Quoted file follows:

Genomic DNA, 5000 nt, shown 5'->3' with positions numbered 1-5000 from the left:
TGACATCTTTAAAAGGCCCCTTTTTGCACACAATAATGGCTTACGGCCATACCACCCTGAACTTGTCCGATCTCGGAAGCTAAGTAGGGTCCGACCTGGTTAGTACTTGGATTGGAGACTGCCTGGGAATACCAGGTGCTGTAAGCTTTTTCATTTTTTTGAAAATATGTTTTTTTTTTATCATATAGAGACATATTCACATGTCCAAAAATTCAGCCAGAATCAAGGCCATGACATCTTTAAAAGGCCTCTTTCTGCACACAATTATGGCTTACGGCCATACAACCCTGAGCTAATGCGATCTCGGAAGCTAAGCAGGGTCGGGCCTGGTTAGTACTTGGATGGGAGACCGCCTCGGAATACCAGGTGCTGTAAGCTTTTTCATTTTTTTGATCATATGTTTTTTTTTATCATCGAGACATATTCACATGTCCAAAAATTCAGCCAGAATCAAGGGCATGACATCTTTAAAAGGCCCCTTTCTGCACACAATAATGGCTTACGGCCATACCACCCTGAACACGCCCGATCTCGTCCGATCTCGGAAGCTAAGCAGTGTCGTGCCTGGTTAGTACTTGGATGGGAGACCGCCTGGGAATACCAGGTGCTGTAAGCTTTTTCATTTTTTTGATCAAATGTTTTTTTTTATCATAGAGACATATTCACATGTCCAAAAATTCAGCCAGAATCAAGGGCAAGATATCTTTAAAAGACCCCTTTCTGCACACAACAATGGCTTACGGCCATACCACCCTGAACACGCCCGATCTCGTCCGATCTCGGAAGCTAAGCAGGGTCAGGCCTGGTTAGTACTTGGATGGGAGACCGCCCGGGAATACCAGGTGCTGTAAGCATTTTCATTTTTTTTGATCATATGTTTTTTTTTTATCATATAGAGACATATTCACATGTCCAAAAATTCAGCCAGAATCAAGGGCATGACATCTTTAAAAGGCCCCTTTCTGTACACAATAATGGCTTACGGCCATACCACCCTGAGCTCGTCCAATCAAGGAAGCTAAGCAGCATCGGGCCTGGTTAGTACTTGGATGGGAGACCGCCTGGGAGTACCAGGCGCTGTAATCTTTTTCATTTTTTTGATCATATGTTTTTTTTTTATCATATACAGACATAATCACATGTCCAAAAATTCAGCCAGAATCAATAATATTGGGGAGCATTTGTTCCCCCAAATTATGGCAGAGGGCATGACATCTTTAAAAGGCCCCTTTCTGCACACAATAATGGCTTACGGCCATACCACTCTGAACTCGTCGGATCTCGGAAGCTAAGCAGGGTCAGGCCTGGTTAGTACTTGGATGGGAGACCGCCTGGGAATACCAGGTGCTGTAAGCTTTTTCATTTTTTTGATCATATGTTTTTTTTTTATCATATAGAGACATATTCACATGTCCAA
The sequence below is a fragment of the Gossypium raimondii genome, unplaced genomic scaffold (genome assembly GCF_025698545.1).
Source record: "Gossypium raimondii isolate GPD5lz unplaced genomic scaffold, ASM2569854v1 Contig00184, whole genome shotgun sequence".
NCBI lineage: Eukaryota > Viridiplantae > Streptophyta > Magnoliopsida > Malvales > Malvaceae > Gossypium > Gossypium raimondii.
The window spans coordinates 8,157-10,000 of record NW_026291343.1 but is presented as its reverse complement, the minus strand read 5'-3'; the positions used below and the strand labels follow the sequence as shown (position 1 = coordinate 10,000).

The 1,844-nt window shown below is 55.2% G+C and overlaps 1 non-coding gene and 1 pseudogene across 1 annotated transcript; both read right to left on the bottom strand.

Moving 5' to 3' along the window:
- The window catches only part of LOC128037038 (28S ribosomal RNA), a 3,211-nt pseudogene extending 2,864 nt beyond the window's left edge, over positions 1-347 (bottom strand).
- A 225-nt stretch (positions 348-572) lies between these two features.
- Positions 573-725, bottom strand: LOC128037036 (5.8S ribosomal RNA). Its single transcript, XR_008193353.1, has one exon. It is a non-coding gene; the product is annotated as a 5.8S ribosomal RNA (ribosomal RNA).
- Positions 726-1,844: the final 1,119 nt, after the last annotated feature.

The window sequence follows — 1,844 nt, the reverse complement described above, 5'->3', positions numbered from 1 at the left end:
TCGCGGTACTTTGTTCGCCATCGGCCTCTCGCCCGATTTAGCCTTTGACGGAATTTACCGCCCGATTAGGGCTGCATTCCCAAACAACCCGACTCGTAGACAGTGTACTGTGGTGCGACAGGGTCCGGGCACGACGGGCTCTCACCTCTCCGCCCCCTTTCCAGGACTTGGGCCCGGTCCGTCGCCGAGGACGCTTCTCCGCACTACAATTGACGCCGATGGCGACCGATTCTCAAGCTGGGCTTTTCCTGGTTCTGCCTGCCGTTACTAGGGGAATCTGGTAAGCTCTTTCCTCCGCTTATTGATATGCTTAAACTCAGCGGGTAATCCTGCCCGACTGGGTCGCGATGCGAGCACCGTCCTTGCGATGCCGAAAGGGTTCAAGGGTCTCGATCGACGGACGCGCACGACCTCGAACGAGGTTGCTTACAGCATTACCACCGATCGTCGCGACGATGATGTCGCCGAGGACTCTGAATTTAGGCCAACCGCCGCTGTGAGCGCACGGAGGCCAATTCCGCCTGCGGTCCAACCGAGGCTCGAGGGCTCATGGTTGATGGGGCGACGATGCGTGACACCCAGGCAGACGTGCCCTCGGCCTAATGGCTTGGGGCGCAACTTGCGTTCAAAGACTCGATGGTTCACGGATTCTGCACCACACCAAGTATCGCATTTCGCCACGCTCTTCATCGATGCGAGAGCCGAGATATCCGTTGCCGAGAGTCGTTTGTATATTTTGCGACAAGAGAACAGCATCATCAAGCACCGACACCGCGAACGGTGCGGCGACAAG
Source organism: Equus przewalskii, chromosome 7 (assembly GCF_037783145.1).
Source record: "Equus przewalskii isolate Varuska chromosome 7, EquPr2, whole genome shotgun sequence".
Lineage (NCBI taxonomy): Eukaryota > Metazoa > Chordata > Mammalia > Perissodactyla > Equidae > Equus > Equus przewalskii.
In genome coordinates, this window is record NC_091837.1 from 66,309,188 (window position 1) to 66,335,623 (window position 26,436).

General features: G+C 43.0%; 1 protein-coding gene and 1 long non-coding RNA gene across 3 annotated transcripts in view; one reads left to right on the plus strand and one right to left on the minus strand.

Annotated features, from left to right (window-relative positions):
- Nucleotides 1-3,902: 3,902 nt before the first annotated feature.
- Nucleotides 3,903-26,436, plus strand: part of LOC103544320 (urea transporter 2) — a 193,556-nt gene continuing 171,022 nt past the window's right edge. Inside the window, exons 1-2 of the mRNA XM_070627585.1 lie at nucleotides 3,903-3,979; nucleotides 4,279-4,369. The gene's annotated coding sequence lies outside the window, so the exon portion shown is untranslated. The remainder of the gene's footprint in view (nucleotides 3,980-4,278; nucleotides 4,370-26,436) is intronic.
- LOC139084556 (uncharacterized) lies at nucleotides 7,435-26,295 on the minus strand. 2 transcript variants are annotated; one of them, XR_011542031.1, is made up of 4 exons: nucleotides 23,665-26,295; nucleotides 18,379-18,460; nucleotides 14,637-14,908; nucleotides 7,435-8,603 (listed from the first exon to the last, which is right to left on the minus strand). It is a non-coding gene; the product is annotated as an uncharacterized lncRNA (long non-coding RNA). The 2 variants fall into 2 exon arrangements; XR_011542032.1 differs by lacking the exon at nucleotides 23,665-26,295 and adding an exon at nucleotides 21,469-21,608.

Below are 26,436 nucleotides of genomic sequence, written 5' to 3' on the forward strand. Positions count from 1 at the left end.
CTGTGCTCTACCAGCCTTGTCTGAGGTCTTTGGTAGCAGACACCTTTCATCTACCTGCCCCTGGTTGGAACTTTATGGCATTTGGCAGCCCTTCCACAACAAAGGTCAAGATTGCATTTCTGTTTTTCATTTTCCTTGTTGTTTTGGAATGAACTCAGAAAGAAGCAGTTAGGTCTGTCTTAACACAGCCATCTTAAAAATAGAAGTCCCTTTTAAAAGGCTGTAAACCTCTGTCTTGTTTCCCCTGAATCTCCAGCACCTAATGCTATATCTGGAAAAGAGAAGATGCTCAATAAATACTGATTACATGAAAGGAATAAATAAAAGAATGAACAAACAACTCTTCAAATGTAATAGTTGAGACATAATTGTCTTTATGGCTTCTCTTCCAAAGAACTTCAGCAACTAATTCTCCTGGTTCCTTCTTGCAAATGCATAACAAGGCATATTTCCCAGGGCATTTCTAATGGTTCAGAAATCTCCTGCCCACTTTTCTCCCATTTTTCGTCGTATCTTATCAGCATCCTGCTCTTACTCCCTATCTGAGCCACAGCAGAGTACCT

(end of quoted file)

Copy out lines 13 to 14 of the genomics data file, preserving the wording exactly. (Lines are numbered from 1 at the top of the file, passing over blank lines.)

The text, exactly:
The window sequence follows — 1,844 nt, the reverse complement described above, 5'->3', positions numbered from 1 at the left end:
TCGCGGTACTTTGTTCGCCATCGGCCTCTCGCCCGATTTAGCCTTTGACGGAATTTACCGCCCGATTAGGGCTGCATTCCCAAACAACCCGACTCGTAGACAGTGTACTGTGGTGCGACAGGGTCCGGGCACGACGGGCTCTCACCTCTCCGCCCCCTTTCCAGGACTTGGGCCCGGTCCGTCGCCGAGGACGCTTCTCCGCACTACAATTGACGCCGATGGCGACCGATTCTCAAGCTGGGCTTTTCCTGGTTCTGCCTGCCGTTACTAGGGGAATCTGGTAAGCTCTTTCCTCCGCTTATTGATATGCTTAAACTCAGCGGGTAATCCTGCCCGACTGGGTCGCGATGCGAGCACCGTCCTTGCGATGCCGAAAGGGTTCAAGGGTCTCGATCGACGGACGCGCACGACCTCGAACGAGGTTGCTTACAGCATTACCACCGATCGTCGCGACGATGATGTCGCCGAGGACTCTGAATTTAGGCCAACCGCCGCTGTGAGCGCACGGAGGCCAATTCCGCCTGCGGTCCAACCGAGGCTCGAGGGCTCATGGTTGATGGGGCGACGATGCGTGACACCCAGGCAGACGTGCCCTCGGCCTAATGGCTTGGGGCGCAACTTGCGTTCAAAGACTCGATGGTTCACGGATTCTGCACCACACCAAGTATCGCATTTCGCCACGCTCTTCATCGATGCGAGAGCCGAGATATCCGTTGCCGAGAGTCGTTTGTATATTTTGCGACAAGAGAACAGCATCATCAAGCACCGACACCGCGAACGGTGCGGCGACAAG